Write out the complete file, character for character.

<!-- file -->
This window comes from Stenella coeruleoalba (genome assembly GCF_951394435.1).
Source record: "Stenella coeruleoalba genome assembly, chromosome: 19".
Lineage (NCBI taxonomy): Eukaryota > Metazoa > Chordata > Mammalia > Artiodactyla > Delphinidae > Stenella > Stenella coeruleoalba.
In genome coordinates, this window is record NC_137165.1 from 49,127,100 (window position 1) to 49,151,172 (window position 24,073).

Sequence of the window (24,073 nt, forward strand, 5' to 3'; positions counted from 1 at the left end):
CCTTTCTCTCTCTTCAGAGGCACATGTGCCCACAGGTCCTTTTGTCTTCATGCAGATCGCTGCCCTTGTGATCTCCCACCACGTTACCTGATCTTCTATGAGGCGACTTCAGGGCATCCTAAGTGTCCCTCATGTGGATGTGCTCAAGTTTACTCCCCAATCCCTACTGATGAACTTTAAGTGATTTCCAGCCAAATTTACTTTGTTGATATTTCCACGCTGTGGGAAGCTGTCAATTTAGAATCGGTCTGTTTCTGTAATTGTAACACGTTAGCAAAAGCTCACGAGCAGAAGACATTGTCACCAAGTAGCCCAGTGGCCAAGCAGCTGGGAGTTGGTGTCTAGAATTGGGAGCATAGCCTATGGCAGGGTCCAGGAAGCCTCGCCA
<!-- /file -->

This window comes from Stenella coeruleoalba (genome assembly GCF_951394435.1).
Source record: "Stenella coeruleoalba genome assembly, chromosome: 19".
Lineage (NCBI taxonomy): Eukaryota > Metazoa > Chordata > Mammalia > Artiodactyla > Delphinidae > Stenella > Stenella coeruleoalba.
In genome coordinates, this window is record NC_137165.1 from 49,127,100 (window position 1) to 49,151,172 (window position 24,073).

Sequence of the window (24,073 nt, forward strand, 5' to 3'; positions counted from 1 at the left end):
CCTTTCTCTCTCTTCAGAGGCACATGTGCCCACAGGTCCTTTTGTCTTCATGCAGATCGCTGCCCTTGTGATCTCCCACCACGTTACCTGATCTTCTATGAGGCGACTTCAGGGCATCCTAAGTGTCCCTCATGTGGATGTGCTCAAGTTTACTCCCCAATCCCTACTGATGAACTTTAAGTGATTTCCAGCCAAATTTACTTTGTTGATATTTCCACGCTGTGGGAAGCTGTCAATTTAGAATCGGTCTGTTTCTGTAATTGTAACACGTTAGCAAAAGCTCACGAGCAGAAGACATTGTCACCAAGTAGCCCAGTGGCCAAGCAGCTGGGAGTTGGTGTCTAGAATTGGGAGCATAGCCTATGGCAGGGTCCAGGAAGCCTCGCCA